Sister told us that she thanked Father Jalder for including her as a communion steward in the service and said that every time Mission returns, he would be honored to have her do so as it is a sign that we are part of the community.
Allen told us of Miranda, the principal at the Chiquilistagua Public School (CPS from now on!) who wanted him to make her bell functional so she can signify the time to change classes. He plugged the ends into a live outlet (everything here is ‘live’ when there is power!) and it rang – what a reaction he had from her! So, the bell is functional, it just needs to be installed correctly. He might have time to return tomorrow afternoon to do so….but we’re sure if he doesn’t have time, she’ll use it the other way!
Connie T. gave appreciation for Aidyanne’s translating talent as she got to have a deeper discussion with the young girl with medical issues when she and her mother came for gifts. When the mother was informed there was money for colostomy bags from two sources, she cried and the girl teared up. Connie was able to learn more about the specifics of the surgeries planned and when she might be able to function with less supplies.
Joy L. spoke of Mercedes, a girl she met last year and had asked if she would ever come back. She was so excited, she invited Joy to her house for a taco dinner. Joy, of course, had to decline, but told her she would always come back to her.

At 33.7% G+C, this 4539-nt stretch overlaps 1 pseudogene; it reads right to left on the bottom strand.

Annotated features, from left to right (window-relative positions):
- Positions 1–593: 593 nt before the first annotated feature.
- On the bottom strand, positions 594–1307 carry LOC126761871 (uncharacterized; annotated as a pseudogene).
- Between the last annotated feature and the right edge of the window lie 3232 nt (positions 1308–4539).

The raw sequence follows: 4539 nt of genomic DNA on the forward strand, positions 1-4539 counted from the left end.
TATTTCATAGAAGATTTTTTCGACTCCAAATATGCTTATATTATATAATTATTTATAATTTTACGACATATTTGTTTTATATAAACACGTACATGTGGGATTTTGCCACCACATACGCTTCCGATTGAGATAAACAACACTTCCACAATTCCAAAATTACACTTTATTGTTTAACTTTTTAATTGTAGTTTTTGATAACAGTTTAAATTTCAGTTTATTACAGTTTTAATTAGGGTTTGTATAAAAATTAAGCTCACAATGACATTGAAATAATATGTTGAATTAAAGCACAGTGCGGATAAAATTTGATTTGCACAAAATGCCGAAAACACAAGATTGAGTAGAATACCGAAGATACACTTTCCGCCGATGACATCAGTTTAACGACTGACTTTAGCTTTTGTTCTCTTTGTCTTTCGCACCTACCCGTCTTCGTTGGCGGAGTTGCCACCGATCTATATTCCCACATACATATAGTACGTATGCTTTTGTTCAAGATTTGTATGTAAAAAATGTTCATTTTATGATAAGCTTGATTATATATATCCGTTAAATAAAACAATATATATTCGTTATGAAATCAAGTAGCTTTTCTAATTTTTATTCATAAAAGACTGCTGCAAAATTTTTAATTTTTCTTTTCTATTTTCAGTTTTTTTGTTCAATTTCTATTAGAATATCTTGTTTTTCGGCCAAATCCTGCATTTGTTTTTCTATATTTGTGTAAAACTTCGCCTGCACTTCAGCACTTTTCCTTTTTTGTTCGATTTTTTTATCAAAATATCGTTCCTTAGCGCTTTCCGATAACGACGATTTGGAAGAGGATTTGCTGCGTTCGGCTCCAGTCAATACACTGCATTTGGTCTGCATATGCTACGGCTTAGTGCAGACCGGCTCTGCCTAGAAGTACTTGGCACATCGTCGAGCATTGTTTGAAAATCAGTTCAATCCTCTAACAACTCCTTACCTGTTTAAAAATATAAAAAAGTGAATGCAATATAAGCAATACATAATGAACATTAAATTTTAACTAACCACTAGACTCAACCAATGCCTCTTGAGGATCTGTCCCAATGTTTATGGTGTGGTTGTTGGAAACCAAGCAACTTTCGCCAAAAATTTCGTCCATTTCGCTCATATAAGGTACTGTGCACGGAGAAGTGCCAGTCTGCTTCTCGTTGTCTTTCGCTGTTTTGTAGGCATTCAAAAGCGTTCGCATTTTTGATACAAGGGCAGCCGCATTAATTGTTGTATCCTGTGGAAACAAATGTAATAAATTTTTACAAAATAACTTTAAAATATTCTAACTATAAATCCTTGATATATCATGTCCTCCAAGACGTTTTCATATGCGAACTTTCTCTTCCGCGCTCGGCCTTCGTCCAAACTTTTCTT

Amanda got to take an impromptu trip to the baby orphanage with the others who had planned to go and was impressed on how clean it was – although very crowded with cribs. All but 2 of the children were out, but that didn’t stop Paul O. and James from getting on the floor and playing with the boys. The giggles and belly laughs brought her back to when she was younger and her Dad would raise her up in the air, too. She reflected on these children not having an earthly father in their lives, but noted, “There is only one Father who will always be with us to pick us up when it’s needed.” She then followed with, “I so appreciate my parents.”
Sarah R. noted the phrase on the wall at the older children’s orphanage that applies: “My God, my only desire is love, until the final breath of my life.” She felt it is resonating within her and will stay with her as it expresses her mission this time.